You never know what I’m on about
We get bad coffee and I stain my blouse”
If this is what suburbia sounds like, sign us up!
Spooky Cool – “I Lick The Sweat Off Your Back” (Richmond, USA)
RIYL: Broken Social Scene + Yeasayer + Grizzly Bear
When Lucy Dacus makes a recommendation, such as asking a band to open for her during a tour, people listen. So when Zac Hryciak, Paula Lavalle, Sean Williams, Zavi Harman, and Lee Spratley reached out and mentioned their band’s, Spooky Cool, connection to one of the great singer-songwriters of the past decade, we listened. Thank goodness we did because we may have been introduced to the next great art-rock band, who one day very soon should grab the attention of Pitchfork, Stereogum, and all the major tastemakers. In the meantime, a select few can get ahead of the approaching wave, and “I Lick The Sweat Off Your Back” will convince you to become an immediate fan.
While the title comes across as quite vivid, the song offers a completely different experience. Its melancholic almost surreal carnival-like intro gives way to a whirlwind of twisting, buzzing, and searing sound. Guitars, keys, bass, drums, and whatever else the quintet were able to get their hands on fly in every direction. While at times the track seems like a cacophony of noise, it all works, as the instruments coalesce around Hryciak’s magnetic voice. After listening intently to what he has to say – singing about the inseparable and insufferable hold another person has over him – “I Like The Sweat Off Your Back” makes complete sense, musically and the title.
“Nihilistic thoughts were so easy then
Love’s a lie so no worries at all
Then you ravaged and ripped the sound like wild fire
Burned down the temple of loss
I see your face in the dark
What’s up with that?
I see your eyes
What’s up with that?”
Sheer brilliance in our opinion.
Spooky Cool’s debut album, Existential Pie, is expected later this year. It could very well be an under-the-radar gem.
ROE – “Cold Feet” (Londonderry, Northern Ireland)
RIYL: Lucy Rose, Birdy, Daughter
Last month, Roisin Donald, the artist behind ROE, released the first half of her debut album, That’s When the Panic Sets in (Part I), which included the empowering, “I Can Change”. It was a unique and great way to release a work of art. It felt like a teaser of sorts but also a complete package at the same time. The young Irish singer-songwriter is now preparing for the second half, which will be released on September 23rd.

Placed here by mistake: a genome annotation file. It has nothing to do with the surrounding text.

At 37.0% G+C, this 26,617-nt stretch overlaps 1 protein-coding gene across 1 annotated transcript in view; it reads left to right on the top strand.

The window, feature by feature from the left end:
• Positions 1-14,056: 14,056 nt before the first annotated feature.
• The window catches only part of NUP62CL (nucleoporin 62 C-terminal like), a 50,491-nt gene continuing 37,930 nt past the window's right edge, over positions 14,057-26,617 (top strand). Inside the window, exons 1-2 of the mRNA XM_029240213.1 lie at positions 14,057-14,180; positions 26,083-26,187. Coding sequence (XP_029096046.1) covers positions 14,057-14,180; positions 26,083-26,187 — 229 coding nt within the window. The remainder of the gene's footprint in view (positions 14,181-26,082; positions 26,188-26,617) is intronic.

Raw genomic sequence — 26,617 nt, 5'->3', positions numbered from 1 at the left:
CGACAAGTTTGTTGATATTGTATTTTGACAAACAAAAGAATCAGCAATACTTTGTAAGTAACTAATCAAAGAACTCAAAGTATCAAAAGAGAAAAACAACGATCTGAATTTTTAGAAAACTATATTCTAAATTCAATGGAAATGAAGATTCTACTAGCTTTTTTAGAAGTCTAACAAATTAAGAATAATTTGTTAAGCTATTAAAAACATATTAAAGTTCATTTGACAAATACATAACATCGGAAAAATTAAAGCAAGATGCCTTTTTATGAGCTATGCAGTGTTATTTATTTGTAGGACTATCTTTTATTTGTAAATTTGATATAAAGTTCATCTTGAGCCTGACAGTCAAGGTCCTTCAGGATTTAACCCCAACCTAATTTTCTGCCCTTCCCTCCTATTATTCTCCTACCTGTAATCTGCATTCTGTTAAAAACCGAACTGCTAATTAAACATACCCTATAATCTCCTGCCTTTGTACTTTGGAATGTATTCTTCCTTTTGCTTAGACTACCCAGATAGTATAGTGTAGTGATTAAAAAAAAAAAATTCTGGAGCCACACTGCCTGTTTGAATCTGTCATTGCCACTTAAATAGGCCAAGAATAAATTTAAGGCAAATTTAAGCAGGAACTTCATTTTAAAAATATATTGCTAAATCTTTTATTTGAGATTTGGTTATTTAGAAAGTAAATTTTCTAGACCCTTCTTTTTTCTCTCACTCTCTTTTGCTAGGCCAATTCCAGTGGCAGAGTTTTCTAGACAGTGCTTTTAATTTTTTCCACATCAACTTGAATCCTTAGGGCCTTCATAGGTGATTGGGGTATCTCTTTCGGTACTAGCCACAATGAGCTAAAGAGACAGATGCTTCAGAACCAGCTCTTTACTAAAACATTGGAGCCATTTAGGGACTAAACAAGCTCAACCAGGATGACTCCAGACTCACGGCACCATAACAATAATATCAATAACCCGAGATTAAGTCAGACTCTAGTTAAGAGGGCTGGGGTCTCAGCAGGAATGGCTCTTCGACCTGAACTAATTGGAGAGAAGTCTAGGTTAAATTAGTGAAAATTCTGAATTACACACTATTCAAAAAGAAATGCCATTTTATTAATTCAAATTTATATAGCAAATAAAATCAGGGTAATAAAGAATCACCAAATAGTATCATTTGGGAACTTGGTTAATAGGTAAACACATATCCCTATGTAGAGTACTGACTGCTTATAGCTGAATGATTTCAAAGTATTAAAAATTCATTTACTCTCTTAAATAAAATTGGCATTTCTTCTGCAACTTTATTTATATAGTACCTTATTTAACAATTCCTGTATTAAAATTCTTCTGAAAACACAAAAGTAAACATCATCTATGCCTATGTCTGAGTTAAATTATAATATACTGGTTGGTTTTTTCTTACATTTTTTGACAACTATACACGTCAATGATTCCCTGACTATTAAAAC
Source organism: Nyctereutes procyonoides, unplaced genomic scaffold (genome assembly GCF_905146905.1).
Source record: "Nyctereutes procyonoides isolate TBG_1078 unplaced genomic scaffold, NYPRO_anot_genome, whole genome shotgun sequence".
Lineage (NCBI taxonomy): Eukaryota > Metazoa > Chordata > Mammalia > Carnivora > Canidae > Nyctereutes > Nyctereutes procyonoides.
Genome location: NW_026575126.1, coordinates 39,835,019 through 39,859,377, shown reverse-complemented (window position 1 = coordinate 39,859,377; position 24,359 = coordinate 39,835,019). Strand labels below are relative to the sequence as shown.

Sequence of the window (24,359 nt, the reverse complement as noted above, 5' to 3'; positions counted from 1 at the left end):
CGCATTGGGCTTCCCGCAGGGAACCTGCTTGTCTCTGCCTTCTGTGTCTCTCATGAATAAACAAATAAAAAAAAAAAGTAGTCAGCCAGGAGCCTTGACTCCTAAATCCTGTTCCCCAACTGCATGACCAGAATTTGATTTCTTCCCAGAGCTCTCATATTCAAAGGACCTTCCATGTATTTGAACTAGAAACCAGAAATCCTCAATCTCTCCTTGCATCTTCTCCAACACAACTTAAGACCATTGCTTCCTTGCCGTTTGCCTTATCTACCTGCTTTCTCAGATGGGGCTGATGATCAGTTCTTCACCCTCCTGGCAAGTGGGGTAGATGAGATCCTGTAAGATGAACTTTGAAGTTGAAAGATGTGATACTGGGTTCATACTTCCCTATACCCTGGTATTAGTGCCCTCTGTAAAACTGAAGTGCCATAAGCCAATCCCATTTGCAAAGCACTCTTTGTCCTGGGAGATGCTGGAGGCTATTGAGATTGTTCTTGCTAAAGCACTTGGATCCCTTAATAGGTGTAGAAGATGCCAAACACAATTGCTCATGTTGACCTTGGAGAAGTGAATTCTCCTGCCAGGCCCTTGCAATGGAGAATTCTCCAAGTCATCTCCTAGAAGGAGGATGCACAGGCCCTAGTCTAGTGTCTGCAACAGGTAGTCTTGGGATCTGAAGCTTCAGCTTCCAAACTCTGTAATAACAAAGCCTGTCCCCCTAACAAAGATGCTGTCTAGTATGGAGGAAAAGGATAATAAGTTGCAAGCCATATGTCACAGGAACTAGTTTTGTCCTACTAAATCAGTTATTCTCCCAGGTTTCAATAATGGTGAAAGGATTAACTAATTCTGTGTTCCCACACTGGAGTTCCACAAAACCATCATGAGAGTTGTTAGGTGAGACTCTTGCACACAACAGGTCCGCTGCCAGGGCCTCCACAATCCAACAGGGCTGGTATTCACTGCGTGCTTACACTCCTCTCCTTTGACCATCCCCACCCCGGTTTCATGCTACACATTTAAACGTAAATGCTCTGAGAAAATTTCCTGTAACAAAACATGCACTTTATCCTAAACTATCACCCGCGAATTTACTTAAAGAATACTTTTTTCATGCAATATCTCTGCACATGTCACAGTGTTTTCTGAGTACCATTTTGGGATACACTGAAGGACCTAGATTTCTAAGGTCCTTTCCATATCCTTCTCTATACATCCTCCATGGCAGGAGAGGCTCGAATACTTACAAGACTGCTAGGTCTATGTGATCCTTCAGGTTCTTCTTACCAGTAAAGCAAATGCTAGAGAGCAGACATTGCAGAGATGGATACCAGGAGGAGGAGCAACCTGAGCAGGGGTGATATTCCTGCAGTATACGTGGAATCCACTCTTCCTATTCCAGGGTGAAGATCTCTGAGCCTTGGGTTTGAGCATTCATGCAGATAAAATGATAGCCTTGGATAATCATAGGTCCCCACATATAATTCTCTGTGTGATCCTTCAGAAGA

The first single ROE has released from Part II is the absolute stunner, “Cold Feet”. Just Donald’s voice and piano set the scene in the song’s early moments. Each line hits harder and harder as do the piano keys, before drums and harmonies come in. The relatability and honesty in her lyrics are perhaps even more pronounced on “Cold Feet”. A song about imposter syndrome trying to keep going despite all the doubts reaches a boiling point in the end.
“I guess I get cold feet
I don’t trust my own instincts anymore
Been scarred by the outcome
Of letting too much of myself go
And I can’t get my head above the water to tell you how
I’m sinking even further than let on
“Cold Feet” is the first track of the second half of That’s When The Panic Sets In, the complete album will be released September 23rd, but you can grab the first seven tracks now via ROE’s bandcamp.
Dry Cleaning – “Anna Calls From The Arctic” (London, England)
RIYL: Sinead O’Brien, Pottery, Baxter Drury
Adjectives like “ordinary”, “predictable”, and “formulaic” are never used to describe Dry Cleaning. And we mean NEVER. The London-based quartet are immensely unique and one of the most interesting bands today. Even their press releases describe them as “whacked-out” and “otherworldly”, which are words we’ve used many times before. Florence Shaw (vocal), Nicholas Hugh Andrew Buxton (drums), Thomas Paul Dowse (guitar), and Lewis Maynard (bass) are also tremendously inventive and intelligent. One does not simply create bizarre yet catchy off-kilter arrangements with even weirder stories; achieving them requires extraordinary talent. As proof of what they’re capable of doing, they offer “Anna Calls From The Arctic”.
Dry Cleaning take us into smokey lounge bars on their latest single. The melodic, hazy vibe is reminiscent of Baxter Drury’s nonchalant excursions into London’s secretive clubs. This setting, however, is Shaw’s flat, and she’s talking with a friend. Their conversation, to stay the least, is unusual. They speak about “flies going crazy” and “Emporio Armani builder”, “dog sledge people” and scientists, “sensual Steve” and Barry Manilow. The varied topics depict the different worlds in which they reside, as if they are living in parallel universes. No matter what quirky dimension Dry Cleaning occupy, they still are geniuses in our book.